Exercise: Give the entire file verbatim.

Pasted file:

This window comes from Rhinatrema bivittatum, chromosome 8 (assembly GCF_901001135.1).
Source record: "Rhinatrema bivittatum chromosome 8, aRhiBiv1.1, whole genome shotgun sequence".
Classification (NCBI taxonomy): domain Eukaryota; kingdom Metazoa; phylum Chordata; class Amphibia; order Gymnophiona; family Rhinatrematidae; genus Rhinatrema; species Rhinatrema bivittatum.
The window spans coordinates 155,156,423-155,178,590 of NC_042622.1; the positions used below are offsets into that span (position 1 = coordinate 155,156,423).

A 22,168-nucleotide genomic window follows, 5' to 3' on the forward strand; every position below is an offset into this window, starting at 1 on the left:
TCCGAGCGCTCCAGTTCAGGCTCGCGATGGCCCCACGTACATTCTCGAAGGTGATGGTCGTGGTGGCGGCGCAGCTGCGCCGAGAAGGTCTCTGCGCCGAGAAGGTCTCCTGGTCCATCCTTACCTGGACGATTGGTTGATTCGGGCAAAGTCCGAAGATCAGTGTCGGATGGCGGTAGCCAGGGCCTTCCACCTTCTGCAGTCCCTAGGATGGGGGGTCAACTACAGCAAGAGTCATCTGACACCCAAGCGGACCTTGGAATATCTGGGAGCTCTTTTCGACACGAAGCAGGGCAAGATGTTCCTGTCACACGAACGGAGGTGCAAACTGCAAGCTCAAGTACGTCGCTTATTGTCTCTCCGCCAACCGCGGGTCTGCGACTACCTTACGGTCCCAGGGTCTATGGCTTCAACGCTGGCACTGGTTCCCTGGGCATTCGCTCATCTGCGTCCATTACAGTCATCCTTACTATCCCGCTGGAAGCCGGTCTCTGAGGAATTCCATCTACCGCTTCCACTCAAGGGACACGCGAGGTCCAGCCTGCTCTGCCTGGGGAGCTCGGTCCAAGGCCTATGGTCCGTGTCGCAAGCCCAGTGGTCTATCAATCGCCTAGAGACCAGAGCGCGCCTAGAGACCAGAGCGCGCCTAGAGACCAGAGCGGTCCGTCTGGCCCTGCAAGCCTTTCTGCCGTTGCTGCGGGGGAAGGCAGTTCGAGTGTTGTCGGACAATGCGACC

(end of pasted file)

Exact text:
This window comes from Rhinatrema bivittatum, chromosome 8 (assembly GCF_901001135.1).
Source record: "Rhinatrema bivittatum chromosome 8, aRhiBiv1.1, whole genome shotgun sequence".
Classification (NCBI taxonomy): domain Eukaryota; kingdom Metazoa; phylum Chordata; class Amphibia; order Gymnophiona; family Rhinatrematidae; genus Rhinatrema; species Rhinatrema bivittatum.
The window spans coordinates 155,156,423-155,178,590 of NC_042622.1; the positions used below are offsets into that span (position 1 = coordinate 155,156,423).

A 22,168-nucleotide genomic window follows, 5' to 3' on the forward strand; every position below is an offset into this window, starting at 1 on the left:
TCCGAGCGCTCCAGTTCAGGCTCGCGATGGCCCCACGTACATTCTCGAAGGTGATGGTCGTGGTGGCGGCGCAGCTGCGCCGAGAAGGTCTCTGCGCCGAGAAGGTCTCCTGGTCCATCCTTACCTGGACGATTGGTTGATTCGGGCAAAGTCCGAAGATCAGTGTCGGATGGCGGTAGCCAGGGCCTTCCACCTTCTGCAGTCCCTAGGATGGGGGGTCAACTACAGCAAGAGTCATCTGACACCCAAGCGGACCTTGGAATATCTGGGAGCTCTTTTCGACACGAAGCAGGGCAAGATGTTCCTGTCACACGAACGGAGGTGCAAACTGCAAGCTCAAGTACGTCGCTTATTGTCTCTCCGCCAACCGCGGGTCTGCGACTACCTTACGGTCCCAGGGTCTATGGCTTCAACGCTGGCACTGGTTCCCTGGGCATTCGCTCATCTGCGTCCATTACAGTCATCCTTACTATCCCGCTGGAAGCCGGTCTCTGAGGAATTCCATCTACCGCTTCCACTCAAGGGACACGCGAGGTCCAGCCTGCTCTGCCTGGGGAGCTCGGTCCAAGGCCTATGGTCCGTGTCGCAAGCCCAGTGGTCTATCAATCGCCTAGAGACCAGAGCGCGCCTAGAGACCAGAGCGCGCCTAGAGACCAGAGCGGTCCGTCTGGCCCTGCAAGCCTTTCTGCCGTTGCTGCGGGGGAAGGCAGTTCGAGTGTTGTCGGACAATGCGACC